Offers, counter-offers and contingencies

The process of forming a real estate generally involves offers, counter-offers, and contingencies. Here are the basic legal rules.


Offers. An offer should identify the property to be purchased, the purchase price, whether the offer is contingent upon a loan being obtained or another property sold and any other terms relevant to the buyer.   When making an offer, it is critical that you include all of the deal points that are important to you; if the other side accepts your offer, it may become a binding contract, with no further negotiation.


Counter-offers.  A counter-offer is when the other party is interested in entering the transaction, but upon different terms than the offer, such as higher price, shorter escrow or other different terms.   Again, when making a counter-offer be sure to include all terms that are important to you; if your counter-offer is accepted, you may have entered into a binding contract, with no further discussion.

Contract Formation

A contract is not actually formed until the two parties agree upon all of the material terms of the agreement.  As a rule, the contract is formed, in a legal sense, when one of the parties signs off on an offer or a counter-offer, which the other side has made.  Bear in mind that a binding contract may have been formed, even if all of the terms of the deal are not spelled out; the legal rule is that all “material” terms need to be stated, and it is hard to predict what terms a court will consider to have been “material.”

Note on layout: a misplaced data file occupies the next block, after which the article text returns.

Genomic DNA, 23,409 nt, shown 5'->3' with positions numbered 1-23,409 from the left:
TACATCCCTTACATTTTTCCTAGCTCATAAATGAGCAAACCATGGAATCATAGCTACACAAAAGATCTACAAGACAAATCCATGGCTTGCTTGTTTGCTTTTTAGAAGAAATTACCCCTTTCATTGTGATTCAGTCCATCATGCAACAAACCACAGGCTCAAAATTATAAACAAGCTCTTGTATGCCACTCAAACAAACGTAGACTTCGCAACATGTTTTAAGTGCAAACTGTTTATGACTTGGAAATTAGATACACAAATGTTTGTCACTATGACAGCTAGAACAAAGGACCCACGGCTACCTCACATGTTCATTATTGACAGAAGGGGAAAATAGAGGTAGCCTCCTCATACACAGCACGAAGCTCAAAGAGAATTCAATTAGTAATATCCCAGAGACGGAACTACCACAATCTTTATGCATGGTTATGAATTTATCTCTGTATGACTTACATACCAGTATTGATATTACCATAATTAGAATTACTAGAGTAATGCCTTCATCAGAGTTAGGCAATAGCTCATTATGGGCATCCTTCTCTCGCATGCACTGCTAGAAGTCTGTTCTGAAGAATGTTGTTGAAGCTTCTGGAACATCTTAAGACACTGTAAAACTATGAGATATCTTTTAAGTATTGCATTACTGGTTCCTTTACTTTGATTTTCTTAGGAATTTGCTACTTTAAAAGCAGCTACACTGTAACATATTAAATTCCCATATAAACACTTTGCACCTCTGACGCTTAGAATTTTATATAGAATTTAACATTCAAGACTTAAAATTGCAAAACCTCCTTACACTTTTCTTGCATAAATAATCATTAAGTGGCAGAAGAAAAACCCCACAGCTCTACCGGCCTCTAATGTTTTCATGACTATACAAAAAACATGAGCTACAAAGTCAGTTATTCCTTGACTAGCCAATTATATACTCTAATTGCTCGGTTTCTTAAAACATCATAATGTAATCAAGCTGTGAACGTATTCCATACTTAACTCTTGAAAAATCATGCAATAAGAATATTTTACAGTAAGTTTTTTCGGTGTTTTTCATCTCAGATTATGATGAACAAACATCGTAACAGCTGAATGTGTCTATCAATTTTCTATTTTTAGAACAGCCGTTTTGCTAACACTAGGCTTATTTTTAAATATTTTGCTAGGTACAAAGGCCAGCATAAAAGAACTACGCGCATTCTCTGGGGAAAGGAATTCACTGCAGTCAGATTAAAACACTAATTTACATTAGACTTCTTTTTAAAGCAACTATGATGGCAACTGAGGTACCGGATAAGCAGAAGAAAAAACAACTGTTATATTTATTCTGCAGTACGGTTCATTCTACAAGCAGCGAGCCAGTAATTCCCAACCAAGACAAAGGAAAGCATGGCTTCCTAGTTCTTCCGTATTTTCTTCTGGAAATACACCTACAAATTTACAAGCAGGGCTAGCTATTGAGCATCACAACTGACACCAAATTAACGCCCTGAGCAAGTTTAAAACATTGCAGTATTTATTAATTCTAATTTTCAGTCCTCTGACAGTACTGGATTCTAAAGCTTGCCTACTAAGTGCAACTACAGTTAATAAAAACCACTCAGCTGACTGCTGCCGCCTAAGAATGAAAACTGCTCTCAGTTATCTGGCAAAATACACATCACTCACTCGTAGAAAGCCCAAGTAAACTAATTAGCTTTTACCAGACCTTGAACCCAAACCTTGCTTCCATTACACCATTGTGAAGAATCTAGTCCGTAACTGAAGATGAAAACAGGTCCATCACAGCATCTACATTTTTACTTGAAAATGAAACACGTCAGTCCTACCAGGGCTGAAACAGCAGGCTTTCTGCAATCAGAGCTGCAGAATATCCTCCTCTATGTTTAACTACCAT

If you are using a broker, he or she will usually have you make offers and counter-offers on pre-printed forms that are prepared by the California Association of Realtors.  These forms are useful.  Bear in mind, however, that any type of writing may be considered to be an offer or counter-offer by a court.


Real estate contracts commonly contain “contingencies.”  As a legal matter, if a contingency does not occur, then the contract is not enforceable and the transaction will not be completed.

There is a distinction between a contingency and a covenant or promise in a contract.  If a contingency does not occur, then the contract is not enforceable, and neither side has any liability to the other.  If a covenant or promise does not occur, however, then, the party who made the promise may have breached the contract and may have liability to the other side.  It is thus important, in drafting real estate contracts, to be clear about whether a particular aspect of the agreement is a contingency or a covenant.

Common contingencies include:

– Loan contingency. The buyer will not purchase the property unless he or she can get a loan to do so.

– Inspection contingency.  The buyer has a certain number of days in which to inspect the property, and to reject it, if the condition is poor.  Most inspection contingencies say that the buyer can reject the property for any reason, during the inspection contingency period.  Sometimes, however, the buyer will be able to back out of the contract only if the property does not meet certain specified conditions.

– Sale contingency.  If the buyer can not afford this property, without selling his or her current property, a purchase offer will sometimes be contingent upon selling another property.